For more information or to submit a proposal please email:

Tuba Inal: tubapolisci@gmail.com  or Merril Smith: merrildsmith@gmail.com

 

 

A Review of World of the American Revolution

The World of the American Revolution: A Daily Life Encyclopedia.

Merril D. Smith, Editor

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This set offers readers a comprehensive and well-documented study of the American Revolution and the people who experienced the conflict.  . . The well-written entries are organized alphabetically, and each entry on a specific subject contains a historical overview and concludes with a bibliography for further reading. . .A great deal of research, sensitivity to people and subject matter, and thought went into compiling this encyclopedia. It not only offers a broad understanding of daily life in the time period but it also discusses women and the diverse populations in North America, including Native Americans and African Americans. This set is a valuable addition to any library, and it offers readers an important historical understanding of the everyday lives of people who lived before, during, and after the American Revolution.

Harrison Wick, Booklist, December 15, 2015

Nice birthday present for me! I think your local library, school,  and historical society probably need a copy of this. Maybe two. 😉

 

Well, Look What Arrived At My Door Today!

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The World of the American Revolution: A Daily Life Encyclopedia, edited by Merril D. Smith. That’s me!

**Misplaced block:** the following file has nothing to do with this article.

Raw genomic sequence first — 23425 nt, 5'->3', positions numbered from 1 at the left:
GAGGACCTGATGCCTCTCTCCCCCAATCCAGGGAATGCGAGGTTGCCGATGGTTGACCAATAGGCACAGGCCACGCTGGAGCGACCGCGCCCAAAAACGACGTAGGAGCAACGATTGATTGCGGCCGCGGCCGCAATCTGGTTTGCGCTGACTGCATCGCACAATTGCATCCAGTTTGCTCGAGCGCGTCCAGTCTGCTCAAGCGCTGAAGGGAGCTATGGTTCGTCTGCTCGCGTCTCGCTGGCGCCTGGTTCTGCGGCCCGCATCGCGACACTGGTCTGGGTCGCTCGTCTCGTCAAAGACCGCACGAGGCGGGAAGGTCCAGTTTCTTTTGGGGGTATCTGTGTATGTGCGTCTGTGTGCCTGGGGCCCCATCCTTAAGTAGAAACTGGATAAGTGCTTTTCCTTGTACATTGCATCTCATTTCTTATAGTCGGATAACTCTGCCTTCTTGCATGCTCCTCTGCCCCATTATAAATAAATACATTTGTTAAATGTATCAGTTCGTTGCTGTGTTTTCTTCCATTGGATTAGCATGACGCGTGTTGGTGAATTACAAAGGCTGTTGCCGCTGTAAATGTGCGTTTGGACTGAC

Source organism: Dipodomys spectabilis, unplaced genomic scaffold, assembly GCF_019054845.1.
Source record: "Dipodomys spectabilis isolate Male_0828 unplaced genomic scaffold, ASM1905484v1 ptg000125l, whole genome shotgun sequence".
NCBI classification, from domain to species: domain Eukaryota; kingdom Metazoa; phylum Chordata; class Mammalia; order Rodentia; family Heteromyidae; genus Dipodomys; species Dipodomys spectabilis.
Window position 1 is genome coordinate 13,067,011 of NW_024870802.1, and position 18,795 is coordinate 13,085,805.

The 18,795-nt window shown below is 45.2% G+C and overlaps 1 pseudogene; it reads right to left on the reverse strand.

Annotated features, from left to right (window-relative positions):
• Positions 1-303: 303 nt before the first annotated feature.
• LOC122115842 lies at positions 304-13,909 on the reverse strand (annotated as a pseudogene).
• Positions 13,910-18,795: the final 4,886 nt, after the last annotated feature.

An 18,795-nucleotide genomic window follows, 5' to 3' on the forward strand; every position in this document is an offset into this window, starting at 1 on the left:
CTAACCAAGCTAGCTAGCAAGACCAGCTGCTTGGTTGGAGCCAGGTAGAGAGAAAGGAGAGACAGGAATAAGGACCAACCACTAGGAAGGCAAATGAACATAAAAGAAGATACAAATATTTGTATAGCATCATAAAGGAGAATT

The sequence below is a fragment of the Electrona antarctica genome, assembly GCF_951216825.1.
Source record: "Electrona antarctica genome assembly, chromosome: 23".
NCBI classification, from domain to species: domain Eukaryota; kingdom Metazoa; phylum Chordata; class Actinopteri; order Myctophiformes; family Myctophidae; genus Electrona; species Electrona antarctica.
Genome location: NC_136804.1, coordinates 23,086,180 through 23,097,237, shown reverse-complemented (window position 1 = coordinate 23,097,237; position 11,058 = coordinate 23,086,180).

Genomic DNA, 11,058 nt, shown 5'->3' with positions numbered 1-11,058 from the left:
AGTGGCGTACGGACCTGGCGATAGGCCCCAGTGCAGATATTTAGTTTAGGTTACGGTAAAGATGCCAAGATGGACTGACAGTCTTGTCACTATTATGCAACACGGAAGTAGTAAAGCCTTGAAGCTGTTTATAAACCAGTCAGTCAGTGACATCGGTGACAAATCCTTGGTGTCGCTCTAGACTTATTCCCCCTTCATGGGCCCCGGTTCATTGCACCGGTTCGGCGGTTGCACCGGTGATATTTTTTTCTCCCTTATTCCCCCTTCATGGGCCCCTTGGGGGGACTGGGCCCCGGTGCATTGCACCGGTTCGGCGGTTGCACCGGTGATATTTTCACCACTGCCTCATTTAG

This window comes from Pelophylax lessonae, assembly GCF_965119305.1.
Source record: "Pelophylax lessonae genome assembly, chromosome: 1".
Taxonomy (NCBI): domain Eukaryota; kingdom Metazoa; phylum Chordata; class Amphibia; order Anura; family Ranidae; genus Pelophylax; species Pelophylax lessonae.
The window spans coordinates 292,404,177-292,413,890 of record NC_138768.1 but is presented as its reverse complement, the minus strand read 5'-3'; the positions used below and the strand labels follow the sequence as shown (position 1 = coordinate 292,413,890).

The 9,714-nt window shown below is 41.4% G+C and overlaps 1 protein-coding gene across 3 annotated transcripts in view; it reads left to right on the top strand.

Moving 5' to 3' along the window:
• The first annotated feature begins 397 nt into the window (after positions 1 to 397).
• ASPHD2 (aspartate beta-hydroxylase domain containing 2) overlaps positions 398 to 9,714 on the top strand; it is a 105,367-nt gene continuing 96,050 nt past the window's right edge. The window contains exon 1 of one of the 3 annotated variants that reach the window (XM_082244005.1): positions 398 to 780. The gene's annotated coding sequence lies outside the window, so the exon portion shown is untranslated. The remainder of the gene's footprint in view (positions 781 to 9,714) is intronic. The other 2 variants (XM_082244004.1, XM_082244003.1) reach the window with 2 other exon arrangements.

I also wrote many of the entries.

You can also get it here. Or here.

Your local public or school library certainly needs a copy. Your local historical society or museum does, too.

Apparently Volume 2 is especially tasty.

I love history!

I love history!

3 Quotes 3 Days: Day 3

“For happily the Government of the United States, which gives to bigotry no sanction, to persecution no assistance, requires only that they who live under its protection should demean themselves as good citizens, in giving it on all occasions their effectual support.”

–George Washington to The Hebrew Congregation in Newport, Rhode Island (August 1790)

Full text here.

I decided to focus on an entirely different type of quotation for my last day of the challenge. I was reminded of these words as I reviewed my page proofs for my forthcoming book, The World of the American Revolution: A Daily Life Encyclopedia.  I love this sentence for its elegant wording, as well as its sentiments. The words are a reminder of what the US and its citizens aspire to when we are at our very best. In the past few months, here in the US, words and actions have gathered, stormed, and swirled with tornado-like winds of change. We’ve had recrimination and remorse; clemency and compassion. We’ve seen race riots and murders, flags raised and lowered, the past reexamined, and love is love made legal. We’ve seen people gathering in anger and spouting hate, and strangers and friends coming together in love and support of one another.

The quotation is also a reminder that most people are complex, complicated, and contradictory creatures. George Washington was known more for his leadership qualities than for his way with words. Here, however, he makes a statement that is simple and eloquent. I am struck by the phrase, “which gives to bigotry no sanction, to persecution no assistance.”